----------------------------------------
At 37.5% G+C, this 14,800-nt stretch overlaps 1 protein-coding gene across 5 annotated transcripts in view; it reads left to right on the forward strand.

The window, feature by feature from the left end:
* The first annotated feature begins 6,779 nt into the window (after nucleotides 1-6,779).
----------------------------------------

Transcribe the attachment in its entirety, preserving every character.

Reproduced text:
At 37.5% G+C, this 14,800-nt stretch overlaps 1 protein-coding gene across 5 annotated transcripts in view; it reads left to right on the forward strand.

The window, feature by feature from the left end:
* The first annotated feature begins 6,779 nt into the window (after nucleotides 1-6,779).